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Mindfulness Practice Tips

Updated on January 15, 2023
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Cygnet Brown is a high school and middle school substitute teacher. She is the author of fourteen books and a long-time gardener.

The Blessing of Living in the Moment

Have you ever taken the time to sit and watch a baby playing with his hands? That baby spends a long time just staring at them and marveling at the wonder of how intricate those hands are. With every sense, the child investigates those hands. He looks at it and investigates every line. He listens as he rubs his hands together. He feels the touch of one hand against the other. He smells his hand's baby soft smell from the baby wash that his mother used on him just a little while earlier. He puts his fist into his mouth, savoring how the hand interacts with the taste buds in his mouth. This is mindfulness at its core.

As a creative person, every day, I try to practice living in the moment like the baby of the previous paragraph. I embrace those moments where I can let go of the past and let go of the future and simply exist. I am only aware of what I am doing in the present. I am totally aware of this present. That is what many call being in the flow. It is also an aspect of being mindful.

Becoming as Mindful as a Newborn

I first discovered mindfulness quite by accident. I remember holding my two-month-old son and noticing that he was not looking into my face. Instead, he was looking at something in the corner of the room. I looked in the direction in which his eyes were focused and noticed that his attention was drawn to a shadow in the corner. I realized at that moment that because he was a newborn, everything in the room was new to him. To him, the shadow was interesting because it had a shape that he found interesting. For the first time in my adult life, I took the time to observe the way the light played off the corner and made the shadows. For a few moments, we both marveled at the shape of the corner and the movement of the shadow. This was my first lesson in mindfulness.

Jon Kabt-Zinn

What is Mindfulness?

Mindfulness is simply accepting what “is”. Mindfulness is being aware of our thoughts, feelings, body sensitivities, and surrounding environment and not judging while we are being aware. To be mindful, our minds are focused on our present situation rather than allowing ourselves to drift into remembering the past or daydreaming about the future. Mindfulness doesn't judge. It simply recognizes what is.

The science of mindfulness has its roots in Buddhist meditation but has become a recent tool for decreasing stress, and improving physical health, mental health, and social connection in every area of society. In addition, evidence shows that the practice builds immunity against infection, and decreases the need for many medications. It improves brain function including our focus. It makes us more compassionate, and it helps us become better parents. It is one of the key principles of meditation. I use mindfulness to help me become more creative.

Mindfulness is helping me become a better writer. In addition, it is helping me in my fight against obesity. “Mindful eating” is helping me develop healthier eating habits by helping me in my awareness and enjoyment of the food that I am eating.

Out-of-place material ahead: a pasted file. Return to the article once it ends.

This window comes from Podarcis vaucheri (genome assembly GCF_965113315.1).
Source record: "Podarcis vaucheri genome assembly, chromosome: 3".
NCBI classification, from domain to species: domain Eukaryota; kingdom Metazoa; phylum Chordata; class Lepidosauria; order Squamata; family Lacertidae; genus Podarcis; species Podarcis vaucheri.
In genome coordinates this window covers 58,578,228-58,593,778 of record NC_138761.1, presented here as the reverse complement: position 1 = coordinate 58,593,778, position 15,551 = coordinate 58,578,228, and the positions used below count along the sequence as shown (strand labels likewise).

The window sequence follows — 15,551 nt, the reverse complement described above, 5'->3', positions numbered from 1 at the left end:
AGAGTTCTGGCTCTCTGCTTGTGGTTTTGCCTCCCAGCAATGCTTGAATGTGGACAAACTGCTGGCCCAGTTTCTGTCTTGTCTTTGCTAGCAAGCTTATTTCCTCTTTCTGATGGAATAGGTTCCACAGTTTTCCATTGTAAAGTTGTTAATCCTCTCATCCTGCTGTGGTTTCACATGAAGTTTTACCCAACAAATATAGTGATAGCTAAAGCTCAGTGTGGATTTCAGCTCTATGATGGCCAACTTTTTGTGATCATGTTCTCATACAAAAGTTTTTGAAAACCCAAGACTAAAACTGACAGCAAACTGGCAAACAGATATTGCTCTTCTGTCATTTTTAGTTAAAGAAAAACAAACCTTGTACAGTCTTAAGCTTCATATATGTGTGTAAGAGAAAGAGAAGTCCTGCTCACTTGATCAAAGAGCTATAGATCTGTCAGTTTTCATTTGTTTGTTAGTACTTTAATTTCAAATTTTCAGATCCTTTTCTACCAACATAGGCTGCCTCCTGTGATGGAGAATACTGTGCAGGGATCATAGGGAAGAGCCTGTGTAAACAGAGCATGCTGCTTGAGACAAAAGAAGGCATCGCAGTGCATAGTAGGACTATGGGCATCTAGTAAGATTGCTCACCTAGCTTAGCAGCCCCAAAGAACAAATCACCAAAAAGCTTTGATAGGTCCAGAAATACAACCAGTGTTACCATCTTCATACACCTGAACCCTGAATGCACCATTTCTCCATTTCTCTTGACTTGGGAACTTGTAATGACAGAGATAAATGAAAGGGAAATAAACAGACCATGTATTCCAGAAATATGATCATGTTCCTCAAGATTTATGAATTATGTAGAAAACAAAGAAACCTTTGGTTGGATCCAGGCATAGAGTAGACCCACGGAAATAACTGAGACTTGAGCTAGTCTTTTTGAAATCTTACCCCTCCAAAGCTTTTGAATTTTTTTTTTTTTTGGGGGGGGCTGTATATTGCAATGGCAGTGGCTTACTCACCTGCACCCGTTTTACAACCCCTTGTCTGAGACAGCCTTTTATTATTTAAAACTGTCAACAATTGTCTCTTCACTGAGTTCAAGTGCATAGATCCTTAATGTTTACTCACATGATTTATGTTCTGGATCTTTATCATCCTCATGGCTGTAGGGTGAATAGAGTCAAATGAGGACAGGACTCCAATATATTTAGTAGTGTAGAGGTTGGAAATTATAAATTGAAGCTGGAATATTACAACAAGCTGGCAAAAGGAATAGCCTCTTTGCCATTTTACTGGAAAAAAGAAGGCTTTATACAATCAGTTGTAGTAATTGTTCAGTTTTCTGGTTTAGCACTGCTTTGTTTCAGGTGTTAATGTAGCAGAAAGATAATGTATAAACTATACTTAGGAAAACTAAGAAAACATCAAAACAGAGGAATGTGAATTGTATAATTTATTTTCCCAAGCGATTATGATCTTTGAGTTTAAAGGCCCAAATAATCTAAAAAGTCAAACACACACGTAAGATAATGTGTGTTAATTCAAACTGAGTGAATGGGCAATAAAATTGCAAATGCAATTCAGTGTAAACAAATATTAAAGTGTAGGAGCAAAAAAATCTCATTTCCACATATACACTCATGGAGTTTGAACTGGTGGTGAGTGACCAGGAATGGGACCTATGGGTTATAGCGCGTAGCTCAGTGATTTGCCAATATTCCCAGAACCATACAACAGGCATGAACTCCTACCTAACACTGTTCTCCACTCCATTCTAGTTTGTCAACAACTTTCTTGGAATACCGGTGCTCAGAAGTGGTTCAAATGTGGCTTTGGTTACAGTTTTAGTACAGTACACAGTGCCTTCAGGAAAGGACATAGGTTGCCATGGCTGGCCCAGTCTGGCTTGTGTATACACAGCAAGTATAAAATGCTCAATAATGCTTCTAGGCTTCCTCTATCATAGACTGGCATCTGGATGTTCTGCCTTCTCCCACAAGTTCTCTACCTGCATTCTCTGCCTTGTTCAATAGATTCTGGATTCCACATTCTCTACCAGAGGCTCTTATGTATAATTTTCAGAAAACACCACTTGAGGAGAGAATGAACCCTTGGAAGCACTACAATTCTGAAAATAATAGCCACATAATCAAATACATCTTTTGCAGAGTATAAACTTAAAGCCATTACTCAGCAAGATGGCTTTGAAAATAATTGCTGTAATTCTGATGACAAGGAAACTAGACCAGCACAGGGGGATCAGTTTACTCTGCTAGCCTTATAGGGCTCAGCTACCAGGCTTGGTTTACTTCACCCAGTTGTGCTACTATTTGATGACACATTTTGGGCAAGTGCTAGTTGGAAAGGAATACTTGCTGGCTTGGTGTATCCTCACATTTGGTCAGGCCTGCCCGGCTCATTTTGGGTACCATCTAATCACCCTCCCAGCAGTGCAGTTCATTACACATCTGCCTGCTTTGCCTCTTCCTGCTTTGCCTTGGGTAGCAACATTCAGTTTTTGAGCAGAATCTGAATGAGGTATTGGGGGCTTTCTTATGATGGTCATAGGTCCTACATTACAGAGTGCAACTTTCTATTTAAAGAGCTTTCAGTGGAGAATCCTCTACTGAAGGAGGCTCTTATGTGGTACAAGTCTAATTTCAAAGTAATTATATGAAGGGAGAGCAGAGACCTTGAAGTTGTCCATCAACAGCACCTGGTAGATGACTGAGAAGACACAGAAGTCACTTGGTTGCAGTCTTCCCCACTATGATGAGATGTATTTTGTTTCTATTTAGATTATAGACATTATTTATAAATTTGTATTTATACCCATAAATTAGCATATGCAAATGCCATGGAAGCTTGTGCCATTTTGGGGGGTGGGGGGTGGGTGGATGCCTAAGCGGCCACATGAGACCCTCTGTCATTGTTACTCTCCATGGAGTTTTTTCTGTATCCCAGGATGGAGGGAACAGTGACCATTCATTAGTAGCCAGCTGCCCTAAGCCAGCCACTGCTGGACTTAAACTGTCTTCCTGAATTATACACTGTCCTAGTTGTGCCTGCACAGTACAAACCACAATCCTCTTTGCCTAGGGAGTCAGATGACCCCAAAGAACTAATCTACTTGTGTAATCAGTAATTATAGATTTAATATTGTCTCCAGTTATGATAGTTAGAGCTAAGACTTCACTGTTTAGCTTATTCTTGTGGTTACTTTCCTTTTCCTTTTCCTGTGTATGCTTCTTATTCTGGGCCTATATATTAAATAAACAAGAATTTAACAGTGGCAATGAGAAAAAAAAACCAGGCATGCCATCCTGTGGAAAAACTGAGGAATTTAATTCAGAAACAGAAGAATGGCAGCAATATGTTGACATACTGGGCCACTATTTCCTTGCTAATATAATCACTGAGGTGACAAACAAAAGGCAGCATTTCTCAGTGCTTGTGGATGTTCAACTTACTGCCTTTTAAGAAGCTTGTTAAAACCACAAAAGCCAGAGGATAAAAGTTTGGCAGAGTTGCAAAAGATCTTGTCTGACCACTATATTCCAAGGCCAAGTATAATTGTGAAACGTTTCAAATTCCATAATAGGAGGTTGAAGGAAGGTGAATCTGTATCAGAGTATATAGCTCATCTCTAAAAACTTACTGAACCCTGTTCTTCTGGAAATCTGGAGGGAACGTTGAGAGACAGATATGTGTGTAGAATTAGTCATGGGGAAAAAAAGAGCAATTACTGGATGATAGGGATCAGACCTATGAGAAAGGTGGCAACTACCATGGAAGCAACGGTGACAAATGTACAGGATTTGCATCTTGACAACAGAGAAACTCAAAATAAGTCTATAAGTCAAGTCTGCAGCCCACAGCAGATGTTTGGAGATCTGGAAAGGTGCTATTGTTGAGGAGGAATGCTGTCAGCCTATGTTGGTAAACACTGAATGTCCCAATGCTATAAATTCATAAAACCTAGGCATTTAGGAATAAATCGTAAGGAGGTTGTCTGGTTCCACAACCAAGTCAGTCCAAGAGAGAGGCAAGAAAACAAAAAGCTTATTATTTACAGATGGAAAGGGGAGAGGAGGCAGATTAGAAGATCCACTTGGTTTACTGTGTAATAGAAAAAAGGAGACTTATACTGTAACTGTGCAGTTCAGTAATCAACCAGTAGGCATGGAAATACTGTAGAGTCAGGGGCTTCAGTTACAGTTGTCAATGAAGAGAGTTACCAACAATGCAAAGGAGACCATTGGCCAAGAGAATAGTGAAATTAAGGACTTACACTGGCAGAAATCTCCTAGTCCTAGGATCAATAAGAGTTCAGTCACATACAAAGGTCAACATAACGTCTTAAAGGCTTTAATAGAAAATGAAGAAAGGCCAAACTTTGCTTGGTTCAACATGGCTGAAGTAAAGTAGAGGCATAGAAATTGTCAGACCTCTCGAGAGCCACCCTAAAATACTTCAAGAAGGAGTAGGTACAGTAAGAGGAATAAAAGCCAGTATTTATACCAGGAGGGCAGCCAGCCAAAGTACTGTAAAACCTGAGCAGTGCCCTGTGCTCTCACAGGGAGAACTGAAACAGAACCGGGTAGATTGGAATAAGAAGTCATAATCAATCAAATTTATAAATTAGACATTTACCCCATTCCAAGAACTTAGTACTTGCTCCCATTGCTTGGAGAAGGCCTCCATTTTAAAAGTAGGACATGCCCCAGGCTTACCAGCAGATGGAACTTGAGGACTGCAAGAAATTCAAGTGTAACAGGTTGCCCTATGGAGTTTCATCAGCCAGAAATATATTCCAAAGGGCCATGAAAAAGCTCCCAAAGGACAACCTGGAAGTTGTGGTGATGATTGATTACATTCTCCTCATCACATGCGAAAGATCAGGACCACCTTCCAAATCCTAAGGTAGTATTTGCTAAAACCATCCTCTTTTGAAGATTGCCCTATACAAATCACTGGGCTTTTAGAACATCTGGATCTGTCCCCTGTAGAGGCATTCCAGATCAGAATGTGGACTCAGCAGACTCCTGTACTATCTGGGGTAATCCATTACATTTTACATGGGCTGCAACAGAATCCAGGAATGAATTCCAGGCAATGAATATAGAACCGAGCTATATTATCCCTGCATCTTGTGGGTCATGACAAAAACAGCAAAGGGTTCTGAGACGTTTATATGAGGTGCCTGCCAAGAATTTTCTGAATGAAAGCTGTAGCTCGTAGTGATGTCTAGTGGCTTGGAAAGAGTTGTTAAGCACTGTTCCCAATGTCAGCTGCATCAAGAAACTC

Ways to Add Mindfulness to Your Day

  • Make it a point to find ways to practice mindfulness during events in your everyday life. The more you practice, the more likely it will become second nature.
  • While you are practicing mindfulness, focus on what is going on inside you and around you. If your mind drifts to something from your past or you start thinking about the future, recognize the thought, accept it and let it go.
  • Be mindful of your breathing, and notice how you feel emotionally.
  • Notice with all of your senses--sight, sound, smell, touch, and taste.
  • Allow yourself to acknowledge any negative feelings, accept them and let them go. Do not dwell on them. Recognize that they will pass.
  • Allow yourself to tune into your body, especially during moments when you are alone. Take a couple of moments while in the shower to feel the water washing over your skin. Feel how it feels to be sitting in your car before heading to work.
  • When you lay down to sleep, focus your attention on your body beginning at your toes, and be aware and accepting of your sense of this part of your body, without changing those feelings.
  • When you sit down to eat, intentionally feel your utensil (spoon or fork) in your hand. begin with that first bite of food, pick it up from your plate observe it using every detail. Smell the contents on your utensil. put the bite of food in your mouth. Taste the food on your tongue and then consciously chew your food. Continue with your meal until you are satiated.
  • When you go out for a walk, focus on your body movement, and feel your feet moving across the ground. After a few minutes, begin to focus on your surroundings. Notice the sights, smells, and sounds around you.
  • Practice loving feelings toward everyone around you. Feel love toward your family members, feel compassionate toward acquaintances, feel compassionate toward the crying baby on the plane or the child throwing the tantrum in the grocery store.

Be Mindful Daily

Days can go by without us ever really being mindful of that day. Isn't it time that we pay attention to our physical surroundings. Isn't it time that we thought about what we are thinking and feeling. Isn't it time that we learned to actively love. Isn't it time for us to become mindful?

This content is accurate and true to the best of the author’s knowledge and is not meant to substitute for formal and individualized advice from a qualified professional.

© 2014 Cygnet Brown


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